What exactly can or should designers document?
I’ve shared the “how” and “where” should be documented. Let’s dig further into actual examples: What exactly can or should designers document?
My “accessibility design documentation matrix”
There are many things designers can document on accessibility. While preparing this talk, I tried to list and organise them. I used a 2 axes matrix.
On the horizontal axis, I ordered them from “things that I, as a designer, can document on my own”. To “things I will need a developer or accessibility expert’s help to document”. In the middle, I put what I want content people (SEO, UX writers) to help me with.
On the vertical axis, I split the graph in 3 areas:
- things that I usually document at component level,
- at page level,
- across different pages.
I also have 4 categories: Visual design, Interaction, Wayfinding and “Announced Content and Markup”.
This is a very “personal” way of ordering things. It is based on my own areas of expertise.
This is not set in stone. If you map the same things with your team, the mapping will be different. It depends on a lot of factors, including level of accessibility expertise for designers and dev team. The type of project might also change this. A single page app will not have the same needs and levels of page/component as a blog for example.
It is an interesting exercise to do with the team to see how confident and comfortable people are documenting things
Let’s check into detail each element of that matrix.
Documenting Color Palette for accessibility
Let’s start with Visual design. The first thing designers can document are the colors and the color palette. If you need help creating palettes, check Tips to Create an Accessible and Contrasted Color Palette.
Here is an example of how I used to document this. For each color in the palette, I match it with a white background. And documented if it passes the AA or AAA contrast ratio check for regular or big text. This is a start, but sometimes I need more granularity.
When I need something more complicated, I use a color matrix tool like this one.Here we have the same colors on the horizontal and vertical axis. The intersection of both shows their color ratio when paired together . This helps me know if I can pair those 2 colors together for different ratios: 3:1 4:5,… For example: I should not use that yellow as text on which background, but I can pair it as text for darker grey. I can then put this matrix in the project, to let other designers know color combinations they can and should not use.
Not all designers might be familiar with the ratios, AA / AAA meaning and small vs big text concept. You still need to explain this somewhere. Or put some links to external sources. You could use Geri’s WCAG for Designers documentation or the accessguide page on contrasts. For more tools check “Color accessibility: tools and resources to help you design inclusive products“.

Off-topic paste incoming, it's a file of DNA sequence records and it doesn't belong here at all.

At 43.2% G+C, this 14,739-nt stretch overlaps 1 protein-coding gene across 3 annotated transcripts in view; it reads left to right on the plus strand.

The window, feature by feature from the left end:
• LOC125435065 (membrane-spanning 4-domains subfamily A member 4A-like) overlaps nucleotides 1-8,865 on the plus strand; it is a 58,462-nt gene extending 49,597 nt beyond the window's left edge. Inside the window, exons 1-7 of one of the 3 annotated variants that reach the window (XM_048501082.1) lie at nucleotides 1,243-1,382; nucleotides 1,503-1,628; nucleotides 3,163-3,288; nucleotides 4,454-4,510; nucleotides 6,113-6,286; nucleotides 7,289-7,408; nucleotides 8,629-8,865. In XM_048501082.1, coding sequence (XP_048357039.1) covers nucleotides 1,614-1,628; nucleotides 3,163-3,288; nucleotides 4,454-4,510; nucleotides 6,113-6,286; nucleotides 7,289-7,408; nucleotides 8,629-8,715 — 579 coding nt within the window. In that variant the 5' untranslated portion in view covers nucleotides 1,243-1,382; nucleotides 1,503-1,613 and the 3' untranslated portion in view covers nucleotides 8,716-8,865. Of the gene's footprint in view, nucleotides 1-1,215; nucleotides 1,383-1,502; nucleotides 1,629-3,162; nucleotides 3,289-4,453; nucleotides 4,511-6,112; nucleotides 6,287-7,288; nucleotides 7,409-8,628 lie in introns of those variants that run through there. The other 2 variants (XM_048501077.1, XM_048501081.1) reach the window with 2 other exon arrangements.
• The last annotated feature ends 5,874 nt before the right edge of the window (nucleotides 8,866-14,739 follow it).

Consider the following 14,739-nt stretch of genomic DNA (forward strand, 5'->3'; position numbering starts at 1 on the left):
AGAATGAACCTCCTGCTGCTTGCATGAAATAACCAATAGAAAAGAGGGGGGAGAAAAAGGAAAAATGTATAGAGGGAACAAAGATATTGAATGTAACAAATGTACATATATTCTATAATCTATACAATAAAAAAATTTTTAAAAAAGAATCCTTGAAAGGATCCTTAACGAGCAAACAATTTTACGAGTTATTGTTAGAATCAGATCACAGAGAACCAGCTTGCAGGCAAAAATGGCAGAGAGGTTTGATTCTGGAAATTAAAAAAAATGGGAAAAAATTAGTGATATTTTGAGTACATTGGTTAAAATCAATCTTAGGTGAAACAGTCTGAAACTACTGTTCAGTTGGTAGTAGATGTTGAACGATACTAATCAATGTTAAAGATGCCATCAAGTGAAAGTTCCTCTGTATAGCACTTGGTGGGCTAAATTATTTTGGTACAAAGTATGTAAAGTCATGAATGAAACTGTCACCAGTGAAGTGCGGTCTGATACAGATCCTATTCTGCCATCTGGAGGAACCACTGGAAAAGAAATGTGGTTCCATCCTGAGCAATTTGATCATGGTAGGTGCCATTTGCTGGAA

Interactions states and statuses
Let’s talk about interactions. For interactive components, the first thing I try to document is the different states.
In my example I document different button states: default, hover, focus, active, disabled. You could also have extra “non” HTML official states like “loading”. For checkboxes I have: default, focus, checked, disabled, disabled checked, indeterminate, disabled indeterminate. This is done at component level.
For form inputs, at component level, I have some generic classics: default, focus, filled, read only (or disabled)
But I could have some extra statuses, for example:
For those, I don’t just use color, but also some text and icons (so that the color is not the only way to convey information)
At page level, where the component is used, I often need to specify more clearly. On the right, I have an example of a year input used in a filter. I document:
- What triggers the error (= error case)
- What the exact message (copy) should be.
Focus order in form elements
Some people will navigate forms using the tabulation key. For this, I can document the focus order. In my example here, I have a 2 columns form. And I documented how the user should go through left column first:
- Who are you
- What is your request about
- Your email address
Then the users goes on the right side:
- Your message
I document this with little annotation numbers on the form fields. And arrows to show the order (which is my example on the left)
If you are using Figma, the team at Microsoft created a plugin: A11y Focus order, that will help you with that. This is the example on the right. You can select the elements then give them a number in the plugin. And you can reorder them as well
More form accessibility documentation that experts can help with
There are more things you can document for form accessibility. But this might require a little bit more help from experts / devs.
Some of those are:
- What is the Correct HTML5 type?
- Is this field supposed to have
autofill, etc. (attributes)
Legendsand field grouping markup
- Default focused elements when page opens
Interaction flow to document mouse and keyboard input